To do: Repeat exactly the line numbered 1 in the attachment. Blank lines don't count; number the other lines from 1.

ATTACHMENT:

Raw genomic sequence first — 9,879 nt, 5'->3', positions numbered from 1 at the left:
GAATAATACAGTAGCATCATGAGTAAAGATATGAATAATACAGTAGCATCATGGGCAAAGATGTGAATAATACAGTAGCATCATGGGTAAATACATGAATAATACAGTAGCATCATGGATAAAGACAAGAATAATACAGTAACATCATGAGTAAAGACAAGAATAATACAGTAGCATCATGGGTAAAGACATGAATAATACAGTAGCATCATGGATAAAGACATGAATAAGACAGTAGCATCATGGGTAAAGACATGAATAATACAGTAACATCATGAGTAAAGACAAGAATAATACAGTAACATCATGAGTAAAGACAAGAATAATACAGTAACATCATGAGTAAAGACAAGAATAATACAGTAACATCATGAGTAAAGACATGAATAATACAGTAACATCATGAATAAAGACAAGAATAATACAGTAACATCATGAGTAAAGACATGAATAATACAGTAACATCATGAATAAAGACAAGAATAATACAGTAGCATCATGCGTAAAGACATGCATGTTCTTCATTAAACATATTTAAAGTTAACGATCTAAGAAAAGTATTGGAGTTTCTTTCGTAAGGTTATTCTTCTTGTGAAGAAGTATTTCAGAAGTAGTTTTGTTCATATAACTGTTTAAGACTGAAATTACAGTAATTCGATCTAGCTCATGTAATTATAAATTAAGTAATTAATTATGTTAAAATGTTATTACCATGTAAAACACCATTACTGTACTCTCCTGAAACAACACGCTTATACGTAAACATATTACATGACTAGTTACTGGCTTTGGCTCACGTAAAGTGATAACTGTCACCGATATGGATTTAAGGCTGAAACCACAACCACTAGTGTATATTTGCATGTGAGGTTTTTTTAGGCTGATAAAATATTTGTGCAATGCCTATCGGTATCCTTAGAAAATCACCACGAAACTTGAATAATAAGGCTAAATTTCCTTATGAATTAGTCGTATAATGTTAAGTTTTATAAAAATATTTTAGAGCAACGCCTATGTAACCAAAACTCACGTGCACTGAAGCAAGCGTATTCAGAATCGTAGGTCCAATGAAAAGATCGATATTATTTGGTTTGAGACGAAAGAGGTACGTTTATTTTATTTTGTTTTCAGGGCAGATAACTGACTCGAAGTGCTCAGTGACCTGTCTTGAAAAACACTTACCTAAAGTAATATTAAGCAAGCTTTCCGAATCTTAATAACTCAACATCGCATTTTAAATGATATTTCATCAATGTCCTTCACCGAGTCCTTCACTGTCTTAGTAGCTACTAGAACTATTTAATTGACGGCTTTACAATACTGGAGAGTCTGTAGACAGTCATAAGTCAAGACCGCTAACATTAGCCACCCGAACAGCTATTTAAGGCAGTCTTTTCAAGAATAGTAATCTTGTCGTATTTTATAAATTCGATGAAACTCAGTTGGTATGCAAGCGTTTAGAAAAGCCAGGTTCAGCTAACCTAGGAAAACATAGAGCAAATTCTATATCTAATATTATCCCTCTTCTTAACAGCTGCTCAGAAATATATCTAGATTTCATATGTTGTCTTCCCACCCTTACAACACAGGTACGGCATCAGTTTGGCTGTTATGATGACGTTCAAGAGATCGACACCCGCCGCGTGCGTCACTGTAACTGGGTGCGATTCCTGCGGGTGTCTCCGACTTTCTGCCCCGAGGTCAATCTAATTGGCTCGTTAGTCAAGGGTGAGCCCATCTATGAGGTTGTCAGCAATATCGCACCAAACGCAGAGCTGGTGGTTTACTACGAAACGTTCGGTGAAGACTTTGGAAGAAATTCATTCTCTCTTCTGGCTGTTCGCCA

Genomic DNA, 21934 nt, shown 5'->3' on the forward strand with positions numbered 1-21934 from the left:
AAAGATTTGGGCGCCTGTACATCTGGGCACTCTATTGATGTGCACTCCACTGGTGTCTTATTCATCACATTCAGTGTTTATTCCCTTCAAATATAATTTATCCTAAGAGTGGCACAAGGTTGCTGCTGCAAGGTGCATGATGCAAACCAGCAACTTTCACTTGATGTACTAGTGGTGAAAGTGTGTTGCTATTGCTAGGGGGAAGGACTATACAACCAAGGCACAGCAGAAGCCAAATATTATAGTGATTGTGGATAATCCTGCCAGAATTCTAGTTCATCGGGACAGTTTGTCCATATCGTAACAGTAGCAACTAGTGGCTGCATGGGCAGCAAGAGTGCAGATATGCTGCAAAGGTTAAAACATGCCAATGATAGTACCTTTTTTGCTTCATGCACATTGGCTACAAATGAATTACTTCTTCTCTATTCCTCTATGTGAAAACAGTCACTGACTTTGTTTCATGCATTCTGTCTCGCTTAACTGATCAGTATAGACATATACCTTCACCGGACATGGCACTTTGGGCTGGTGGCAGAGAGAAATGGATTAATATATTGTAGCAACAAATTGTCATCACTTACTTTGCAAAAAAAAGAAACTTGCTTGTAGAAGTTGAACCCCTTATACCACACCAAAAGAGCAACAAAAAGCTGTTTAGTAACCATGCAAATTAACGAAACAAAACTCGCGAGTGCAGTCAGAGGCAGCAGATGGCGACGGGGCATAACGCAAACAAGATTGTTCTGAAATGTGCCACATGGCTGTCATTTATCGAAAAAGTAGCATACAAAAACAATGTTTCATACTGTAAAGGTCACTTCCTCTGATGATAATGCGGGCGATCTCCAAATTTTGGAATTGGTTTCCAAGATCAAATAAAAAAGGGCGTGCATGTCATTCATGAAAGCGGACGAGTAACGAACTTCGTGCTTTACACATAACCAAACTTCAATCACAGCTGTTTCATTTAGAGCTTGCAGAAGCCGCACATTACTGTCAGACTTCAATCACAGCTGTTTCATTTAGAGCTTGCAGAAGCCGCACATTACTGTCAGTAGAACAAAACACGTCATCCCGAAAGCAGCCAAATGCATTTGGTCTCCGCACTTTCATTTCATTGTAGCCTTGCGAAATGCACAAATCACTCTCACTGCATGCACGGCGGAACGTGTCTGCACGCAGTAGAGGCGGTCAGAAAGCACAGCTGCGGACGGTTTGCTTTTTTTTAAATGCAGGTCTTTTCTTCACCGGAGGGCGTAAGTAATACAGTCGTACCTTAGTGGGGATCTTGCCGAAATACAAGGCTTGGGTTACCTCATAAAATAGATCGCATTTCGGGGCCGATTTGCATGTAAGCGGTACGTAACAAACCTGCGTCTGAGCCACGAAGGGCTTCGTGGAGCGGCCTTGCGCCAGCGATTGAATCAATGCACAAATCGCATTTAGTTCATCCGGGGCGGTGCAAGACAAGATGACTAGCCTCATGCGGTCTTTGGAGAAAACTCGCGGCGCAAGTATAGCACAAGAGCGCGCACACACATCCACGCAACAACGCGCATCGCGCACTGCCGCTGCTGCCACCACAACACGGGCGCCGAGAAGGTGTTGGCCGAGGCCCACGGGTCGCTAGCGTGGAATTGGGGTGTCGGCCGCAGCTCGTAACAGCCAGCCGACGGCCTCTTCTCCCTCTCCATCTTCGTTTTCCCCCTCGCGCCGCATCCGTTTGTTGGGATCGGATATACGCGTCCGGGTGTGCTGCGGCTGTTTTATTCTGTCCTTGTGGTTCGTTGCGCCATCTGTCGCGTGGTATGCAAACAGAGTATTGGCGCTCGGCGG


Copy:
Raw genomic sequence first — 9,879 nt, 5'->3', positions numbered from 1 at the left: